Spatially Distributed Local Fields in the Hippocampus Encode Rat Position

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Science  09 May 2014:
Vol. 344, Issue 6184, pp. 626-630
DOI: 10.1126/science.1250444

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Extracting Spatial Information

The location of a rat can be deciphered from hippocampal activity by detecting the firing of individual place-selective neurons. In contrast, the local field potential (LFP), which arises from the coherent voltage fluctuations of large hippocampal cell populations, has been hard to decode. Agarwal et al. (p. 626) worked out how to recover positional information exclusively from multiple-site LFP measurements in the rat hippocampus. The information was as precise as that derived from spiking place cells. The approach might also be applicable more generally for deciphering information from coherent population activity anywhere in the brain.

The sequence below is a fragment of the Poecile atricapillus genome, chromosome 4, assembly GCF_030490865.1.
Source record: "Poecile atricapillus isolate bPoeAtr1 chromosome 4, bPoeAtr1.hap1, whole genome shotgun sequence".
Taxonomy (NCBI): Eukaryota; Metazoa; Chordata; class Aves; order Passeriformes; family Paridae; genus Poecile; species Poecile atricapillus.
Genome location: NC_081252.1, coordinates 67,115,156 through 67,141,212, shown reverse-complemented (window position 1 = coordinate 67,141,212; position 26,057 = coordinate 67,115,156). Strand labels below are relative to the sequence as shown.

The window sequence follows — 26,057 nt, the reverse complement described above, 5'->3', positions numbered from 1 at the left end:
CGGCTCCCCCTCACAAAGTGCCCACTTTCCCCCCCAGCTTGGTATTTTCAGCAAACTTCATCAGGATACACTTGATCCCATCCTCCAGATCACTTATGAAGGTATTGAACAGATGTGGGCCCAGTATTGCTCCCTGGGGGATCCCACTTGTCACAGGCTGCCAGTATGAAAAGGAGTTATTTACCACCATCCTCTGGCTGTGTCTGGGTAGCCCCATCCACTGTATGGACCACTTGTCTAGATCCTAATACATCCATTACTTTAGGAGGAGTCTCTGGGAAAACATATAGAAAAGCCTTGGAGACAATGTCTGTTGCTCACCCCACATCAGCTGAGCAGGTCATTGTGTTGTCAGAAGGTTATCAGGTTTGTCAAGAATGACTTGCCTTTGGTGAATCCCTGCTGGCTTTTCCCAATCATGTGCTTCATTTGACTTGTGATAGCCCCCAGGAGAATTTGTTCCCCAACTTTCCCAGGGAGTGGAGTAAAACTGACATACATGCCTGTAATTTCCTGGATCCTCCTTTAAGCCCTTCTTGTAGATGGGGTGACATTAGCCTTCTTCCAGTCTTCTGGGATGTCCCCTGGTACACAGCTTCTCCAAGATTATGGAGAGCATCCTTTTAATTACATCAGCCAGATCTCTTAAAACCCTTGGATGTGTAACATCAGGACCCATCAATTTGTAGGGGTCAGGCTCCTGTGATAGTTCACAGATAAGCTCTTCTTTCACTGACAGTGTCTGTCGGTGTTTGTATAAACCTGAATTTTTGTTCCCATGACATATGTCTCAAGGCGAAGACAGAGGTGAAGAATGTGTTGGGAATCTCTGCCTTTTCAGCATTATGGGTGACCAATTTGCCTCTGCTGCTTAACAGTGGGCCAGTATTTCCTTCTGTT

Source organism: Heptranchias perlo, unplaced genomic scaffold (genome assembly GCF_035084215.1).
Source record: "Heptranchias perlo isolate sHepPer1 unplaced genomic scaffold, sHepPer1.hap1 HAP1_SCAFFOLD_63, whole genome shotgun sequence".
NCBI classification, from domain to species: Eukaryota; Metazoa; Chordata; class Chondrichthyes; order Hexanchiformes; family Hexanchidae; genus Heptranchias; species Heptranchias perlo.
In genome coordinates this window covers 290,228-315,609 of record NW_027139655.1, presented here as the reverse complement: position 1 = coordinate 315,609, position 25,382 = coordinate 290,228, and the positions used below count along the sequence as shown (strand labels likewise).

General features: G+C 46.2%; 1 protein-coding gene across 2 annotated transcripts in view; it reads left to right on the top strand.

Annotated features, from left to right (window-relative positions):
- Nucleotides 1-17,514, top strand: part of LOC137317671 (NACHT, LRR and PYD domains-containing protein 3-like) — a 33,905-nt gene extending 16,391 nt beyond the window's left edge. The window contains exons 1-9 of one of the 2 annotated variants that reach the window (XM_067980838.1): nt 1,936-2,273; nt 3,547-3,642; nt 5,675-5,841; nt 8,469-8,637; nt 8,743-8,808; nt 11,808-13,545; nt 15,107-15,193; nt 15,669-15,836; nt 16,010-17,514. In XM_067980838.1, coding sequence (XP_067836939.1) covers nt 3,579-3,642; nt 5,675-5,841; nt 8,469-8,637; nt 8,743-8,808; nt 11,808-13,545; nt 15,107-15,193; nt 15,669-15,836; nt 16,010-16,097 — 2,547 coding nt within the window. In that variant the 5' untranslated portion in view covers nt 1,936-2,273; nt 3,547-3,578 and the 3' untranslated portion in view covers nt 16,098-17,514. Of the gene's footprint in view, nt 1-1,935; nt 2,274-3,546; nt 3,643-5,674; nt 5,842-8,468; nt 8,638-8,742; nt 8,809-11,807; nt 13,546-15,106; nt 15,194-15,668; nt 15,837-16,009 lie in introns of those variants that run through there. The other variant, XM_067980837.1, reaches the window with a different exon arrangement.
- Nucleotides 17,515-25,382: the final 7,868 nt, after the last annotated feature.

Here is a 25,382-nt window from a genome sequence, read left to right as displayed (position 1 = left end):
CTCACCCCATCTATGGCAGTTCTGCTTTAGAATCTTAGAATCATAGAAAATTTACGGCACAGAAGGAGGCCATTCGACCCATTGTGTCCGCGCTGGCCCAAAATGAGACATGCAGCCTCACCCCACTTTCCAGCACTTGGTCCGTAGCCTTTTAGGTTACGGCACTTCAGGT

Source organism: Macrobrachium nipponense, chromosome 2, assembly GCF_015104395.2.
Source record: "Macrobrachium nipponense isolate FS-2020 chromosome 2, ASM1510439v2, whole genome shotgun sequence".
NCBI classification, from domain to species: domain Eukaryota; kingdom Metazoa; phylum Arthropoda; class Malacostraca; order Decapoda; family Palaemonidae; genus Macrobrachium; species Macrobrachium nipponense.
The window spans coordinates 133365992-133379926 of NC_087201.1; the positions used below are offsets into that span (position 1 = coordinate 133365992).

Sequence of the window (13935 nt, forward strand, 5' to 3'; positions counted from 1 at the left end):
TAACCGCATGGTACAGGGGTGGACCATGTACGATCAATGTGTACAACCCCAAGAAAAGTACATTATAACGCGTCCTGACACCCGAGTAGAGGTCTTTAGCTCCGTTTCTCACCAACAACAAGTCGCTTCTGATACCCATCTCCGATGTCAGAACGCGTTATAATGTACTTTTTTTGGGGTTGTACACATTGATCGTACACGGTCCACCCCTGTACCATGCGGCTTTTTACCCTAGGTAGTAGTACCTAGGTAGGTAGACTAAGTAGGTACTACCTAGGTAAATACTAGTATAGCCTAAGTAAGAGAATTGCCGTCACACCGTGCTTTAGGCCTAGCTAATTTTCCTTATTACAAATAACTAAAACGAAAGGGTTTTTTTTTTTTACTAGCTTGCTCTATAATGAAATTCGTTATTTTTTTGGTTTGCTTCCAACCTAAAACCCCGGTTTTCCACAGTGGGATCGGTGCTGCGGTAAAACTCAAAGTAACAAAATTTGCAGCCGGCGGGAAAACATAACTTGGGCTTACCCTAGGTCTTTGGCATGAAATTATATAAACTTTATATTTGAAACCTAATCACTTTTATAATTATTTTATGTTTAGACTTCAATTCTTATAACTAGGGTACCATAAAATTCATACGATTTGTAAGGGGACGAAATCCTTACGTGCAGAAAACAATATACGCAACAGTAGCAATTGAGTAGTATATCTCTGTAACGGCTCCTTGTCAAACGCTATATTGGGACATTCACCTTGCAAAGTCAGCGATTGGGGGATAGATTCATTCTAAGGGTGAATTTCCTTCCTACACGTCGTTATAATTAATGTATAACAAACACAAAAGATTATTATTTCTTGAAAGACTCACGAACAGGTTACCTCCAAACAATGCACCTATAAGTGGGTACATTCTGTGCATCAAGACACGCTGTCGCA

Although neuronal spikes can be readily detected from extracellular recordings, synaptic and subthreshold activity remains undifferentiated within the local field potential (LFP). In the hippocampus, neurons discharge selectively when the rat is at certain locations, while LFPs at single anatomical sites exhibit no such place-tuning. Nonetheless, because the representation of position is sparse and distributed, we hypothesized that spatial information can be recovered from multiple-site LFP recordings. Using high-density sampling of LFP and computational methods, we show that the spatiotemporal structure of the theta rhythm can encode position as robustly as neuronal spiking populations. Because our approach exploits the rhythmicity and sparse structure of neural activity, features found in many brain regions, it is useful as a general tool for discovering distributed LFP codes.

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